4 – Clinical Depression

woman upset - depression co-occurring disorder concept

This list would not be complete without discussing depression. The percentage of people with depression is estimated to be globally at around 5%–according to the World Health Organization.

While depression is anecdotally and publicly considered to be highly correlated with substance use disorders—and this is largely true, it’s important to establish that no consistent pattern of comorbidity exists with depression in regards to SUDs. This does not mean that clinical depression is not considered a co-occurring disorder with addiction, but rather that depression is a highly complex disease that can have a diverse number of causes.

What is known is that drug and alcohol use are powerfully correlated with increased feelings of depression and heightened episodes. This notion is backed by this study which explores the role of alcohol in developing and worsening depression as well as another which examines the role of detox in reducing rates of depression in the sample group.

5 – Bipolar Disorder

Lastly, we come to Bipolar Disorder which is characterized by severe mood swings. These swings range from a high or euphoric state called mania to the lows which are depressive in nature. As we’ve established, depressive episodes are strongly linked to alcohol consumption which in turn can worsen depressive feelings.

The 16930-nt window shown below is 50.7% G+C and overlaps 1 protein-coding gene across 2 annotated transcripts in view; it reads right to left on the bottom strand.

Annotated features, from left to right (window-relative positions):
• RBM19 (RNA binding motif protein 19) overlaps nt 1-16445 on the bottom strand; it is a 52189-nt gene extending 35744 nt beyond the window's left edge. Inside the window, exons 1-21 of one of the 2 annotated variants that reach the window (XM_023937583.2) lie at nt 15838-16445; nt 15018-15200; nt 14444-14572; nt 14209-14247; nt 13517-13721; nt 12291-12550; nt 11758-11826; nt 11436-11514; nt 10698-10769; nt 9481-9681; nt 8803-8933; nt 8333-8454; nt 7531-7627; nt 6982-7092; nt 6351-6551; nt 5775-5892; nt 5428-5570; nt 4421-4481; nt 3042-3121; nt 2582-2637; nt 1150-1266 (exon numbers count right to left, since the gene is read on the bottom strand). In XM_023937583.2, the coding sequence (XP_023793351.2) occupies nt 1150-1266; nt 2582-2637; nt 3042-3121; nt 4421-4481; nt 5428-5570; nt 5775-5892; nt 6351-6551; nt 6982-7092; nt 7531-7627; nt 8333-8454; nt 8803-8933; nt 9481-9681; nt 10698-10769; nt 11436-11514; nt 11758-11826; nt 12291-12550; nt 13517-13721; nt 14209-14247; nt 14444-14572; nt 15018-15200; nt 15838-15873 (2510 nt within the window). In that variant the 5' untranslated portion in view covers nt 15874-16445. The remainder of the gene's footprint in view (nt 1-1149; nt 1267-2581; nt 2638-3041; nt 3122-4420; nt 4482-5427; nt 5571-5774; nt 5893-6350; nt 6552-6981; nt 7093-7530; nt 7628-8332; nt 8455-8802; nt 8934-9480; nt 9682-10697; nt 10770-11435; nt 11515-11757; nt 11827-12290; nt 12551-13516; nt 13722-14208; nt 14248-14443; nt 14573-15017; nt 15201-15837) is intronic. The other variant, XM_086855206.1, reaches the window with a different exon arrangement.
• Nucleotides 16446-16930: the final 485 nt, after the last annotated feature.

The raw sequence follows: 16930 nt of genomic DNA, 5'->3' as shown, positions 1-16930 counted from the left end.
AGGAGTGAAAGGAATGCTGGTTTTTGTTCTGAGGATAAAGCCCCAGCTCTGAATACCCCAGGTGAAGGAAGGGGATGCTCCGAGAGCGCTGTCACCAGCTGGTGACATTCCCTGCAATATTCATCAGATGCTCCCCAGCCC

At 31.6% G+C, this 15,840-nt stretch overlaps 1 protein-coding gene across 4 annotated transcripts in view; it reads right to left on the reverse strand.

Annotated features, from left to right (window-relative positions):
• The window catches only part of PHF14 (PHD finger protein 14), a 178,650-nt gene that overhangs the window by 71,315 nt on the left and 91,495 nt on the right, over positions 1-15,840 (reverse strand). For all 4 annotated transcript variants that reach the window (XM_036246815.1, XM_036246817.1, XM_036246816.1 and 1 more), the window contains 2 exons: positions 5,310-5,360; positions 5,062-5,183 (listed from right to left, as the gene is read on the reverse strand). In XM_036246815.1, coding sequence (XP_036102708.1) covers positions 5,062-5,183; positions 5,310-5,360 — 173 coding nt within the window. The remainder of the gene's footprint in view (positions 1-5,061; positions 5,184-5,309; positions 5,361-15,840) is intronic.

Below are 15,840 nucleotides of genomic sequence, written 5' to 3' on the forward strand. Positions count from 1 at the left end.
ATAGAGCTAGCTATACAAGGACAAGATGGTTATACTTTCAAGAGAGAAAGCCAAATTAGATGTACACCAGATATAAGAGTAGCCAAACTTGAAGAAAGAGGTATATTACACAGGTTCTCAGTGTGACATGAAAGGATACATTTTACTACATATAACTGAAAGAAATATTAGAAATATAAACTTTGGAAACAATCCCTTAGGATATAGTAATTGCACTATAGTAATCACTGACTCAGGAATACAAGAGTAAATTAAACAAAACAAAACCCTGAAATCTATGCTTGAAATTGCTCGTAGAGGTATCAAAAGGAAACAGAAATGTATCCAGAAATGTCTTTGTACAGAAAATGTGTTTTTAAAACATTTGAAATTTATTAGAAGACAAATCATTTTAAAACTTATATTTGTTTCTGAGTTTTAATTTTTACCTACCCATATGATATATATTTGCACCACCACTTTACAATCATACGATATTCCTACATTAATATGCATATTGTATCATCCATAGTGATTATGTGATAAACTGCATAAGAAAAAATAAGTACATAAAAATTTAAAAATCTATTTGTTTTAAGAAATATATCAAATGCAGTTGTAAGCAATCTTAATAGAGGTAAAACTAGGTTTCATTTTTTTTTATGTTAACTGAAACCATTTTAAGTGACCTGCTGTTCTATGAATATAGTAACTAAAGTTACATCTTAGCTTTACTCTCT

However, mania is also dangerous in terms of SUDs. People who are experiencing a manic episode are much more likely to engage in risky behaviors. When combining those circumstances with alcohol consumption which further reduces inhibitions, a person with bipolar disorder can find themselves in life threatening situations.

For those suffering from Bipolar Disorder, having access to a treatment program run by licensed professionals who truly understand the difficulties that come with this complex disorder is key in managing and treating it.

Addiction Treatment in Fairfax County

Encore Outpatient Services serves those seeking addiction treatment in Fairfax County and beyond.

Both uncommon and common co-occurring disorders are important to understand when evaluating and treating substance use disorders of any kind or severity. Contact Encore Outpatient Services today to learn more about our programs and our admissions process.